# Puzzle Answers: Who am I? (Teacher Edition)

[updated to correct a typo in b, and clarify d] [and again, to refix d]

This is the right place for answers to the Teacher Edition of “Who am I?’ For discussion and questions, click here.

*So I gave a three digit number to five of my friends and they all told me two facts about it. Unhappily each person gave me one correct fact and one incorrect fact. What was the number?*

a1: It is the difference between two squares

a2: It is not the sum of two cubes

b1: It is an even number

b2: It does not have exactly two prime factors (it is not semiprime; ie, not of the form a*b where a and b are both prime)

c1: It is the sum of two squares

c2: It is both a square and a cube

d1: It is a product of three primes, not necessarily distinct

d2: It is prime

e1: It is the sum of a square and a cube

e2: It is the sum of three squares

Source: I think Bertie Taylor from compuserve’s old SCIMAT forum. I don’t know where Bertie took his puzzles from.

Should b2 say “b2: It does not have exactly two prime factors (it is NOT semiprime; ie, of the form a*b where a and b are both prime)”?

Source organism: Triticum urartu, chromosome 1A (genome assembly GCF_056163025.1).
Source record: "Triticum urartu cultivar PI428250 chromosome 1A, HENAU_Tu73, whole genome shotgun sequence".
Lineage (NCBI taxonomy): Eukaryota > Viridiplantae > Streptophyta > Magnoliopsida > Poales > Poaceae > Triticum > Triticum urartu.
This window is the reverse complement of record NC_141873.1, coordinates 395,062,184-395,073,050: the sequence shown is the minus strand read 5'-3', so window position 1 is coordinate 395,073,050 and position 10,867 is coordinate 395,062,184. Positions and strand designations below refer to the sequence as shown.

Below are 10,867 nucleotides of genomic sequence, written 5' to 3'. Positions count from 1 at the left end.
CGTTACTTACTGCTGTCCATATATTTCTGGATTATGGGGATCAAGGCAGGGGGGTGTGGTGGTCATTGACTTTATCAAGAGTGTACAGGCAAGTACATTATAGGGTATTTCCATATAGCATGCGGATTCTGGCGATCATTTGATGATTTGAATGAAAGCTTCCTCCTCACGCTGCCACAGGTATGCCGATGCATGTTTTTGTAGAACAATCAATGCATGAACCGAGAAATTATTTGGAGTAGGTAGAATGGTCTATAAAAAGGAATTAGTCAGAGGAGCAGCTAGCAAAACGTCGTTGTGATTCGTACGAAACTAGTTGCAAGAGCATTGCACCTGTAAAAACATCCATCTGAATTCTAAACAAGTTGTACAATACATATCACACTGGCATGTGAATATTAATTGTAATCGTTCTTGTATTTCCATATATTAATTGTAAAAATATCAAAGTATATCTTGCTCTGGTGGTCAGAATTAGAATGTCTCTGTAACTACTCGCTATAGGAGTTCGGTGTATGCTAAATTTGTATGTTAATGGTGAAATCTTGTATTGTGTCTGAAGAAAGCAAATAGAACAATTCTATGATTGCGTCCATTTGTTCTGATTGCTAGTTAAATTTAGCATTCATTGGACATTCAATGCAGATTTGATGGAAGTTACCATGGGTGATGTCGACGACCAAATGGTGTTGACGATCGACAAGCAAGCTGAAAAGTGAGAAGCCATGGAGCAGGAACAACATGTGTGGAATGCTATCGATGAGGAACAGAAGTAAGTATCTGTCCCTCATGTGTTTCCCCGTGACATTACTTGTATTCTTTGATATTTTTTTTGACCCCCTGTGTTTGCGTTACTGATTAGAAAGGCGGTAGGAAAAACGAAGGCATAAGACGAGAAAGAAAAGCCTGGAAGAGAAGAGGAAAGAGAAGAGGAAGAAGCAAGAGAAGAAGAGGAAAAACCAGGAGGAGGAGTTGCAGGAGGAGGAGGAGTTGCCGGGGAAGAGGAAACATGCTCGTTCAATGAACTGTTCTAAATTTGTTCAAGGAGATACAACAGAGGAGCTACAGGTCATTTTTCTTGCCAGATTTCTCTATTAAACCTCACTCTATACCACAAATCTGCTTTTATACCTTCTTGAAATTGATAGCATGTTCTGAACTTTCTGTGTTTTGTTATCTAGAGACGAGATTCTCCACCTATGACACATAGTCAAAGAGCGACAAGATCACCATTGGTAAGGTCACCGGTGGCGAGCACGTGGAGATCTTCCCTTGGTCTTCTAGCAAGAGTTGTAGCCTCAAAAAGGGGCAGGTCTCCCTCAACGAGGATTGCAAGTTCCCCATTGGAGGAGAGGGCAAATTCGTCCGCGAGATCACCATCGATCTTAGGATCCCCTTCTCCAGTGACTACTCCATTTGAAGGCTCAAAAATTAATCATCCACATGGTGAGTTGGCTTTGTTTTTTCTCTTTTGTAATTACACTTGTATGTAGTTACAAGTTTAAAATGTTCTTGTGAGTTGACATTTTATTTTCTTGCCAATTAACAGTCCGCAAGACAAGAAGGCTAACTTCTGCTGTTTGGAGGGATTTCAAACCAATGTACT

Thanks for pointing out the contradiction. I believe you are correct, but I will check this evening, and update accordingly.

OK, and the ambiguities are resolved: it SHOULD say “it is not semiprime”, and by “three prime factors” it means “it is pqr where they are all prime”, not “it is a product of powers of p,q,r, all prime and distinct” (the first is a slip; the ambiguity does not affect the problem, as you can resolve it by experiment).

DO NOT READ THIS IF YOU DO NOT WANT A SOLUTION.

I proceeded as follows:

Either d1 or d2. Therefore it does not have exactly two prime factors. Therefore it is not even (b2, so not b1). So

* it is odd

Since it is odd, it is 2n+1 = (n+1)^2 – n^2. So a1 is true (not useful), and a2 is false (useful):

* it is the sum of two cubes.

But $a^3+b^3 = (a+b)(a^2+ab+b^2)$, so it is not prime (d2), so d1:

* it has three prime factors

If it is a square and a cube, it’s a 6th power, so it’s 729 (untenable for many reasons); so not c2, so c1:

* it is the sum of two squares

So the only pair we haven’t resolved yet is E. At this point I became idle, and found the 15 odd sums of two cubes with three digits, and factored all of them (computers, eh?). The following could be interpreted as having three prime factors:

539 = 7*7 * 11

637 = 7*7 * 13

855 = 5 * 3*3 * 19

945 = 3*3*3 * 5 * 7

Brute force reveals that only 637 is the sum of two squares. (And it has just occurred to me that I could have done this by Fermat’s Theorem on sums of two squares instantly; but I’m a fool). It is NOT the sum of a square and a cube, but is the sum of three squares in a number of ways. It, then, is our solution.

637 = 21^2 + 14^2 = 7*7*13 = 5^3 + 8^3 = 3^2 + 12^2 + 22^2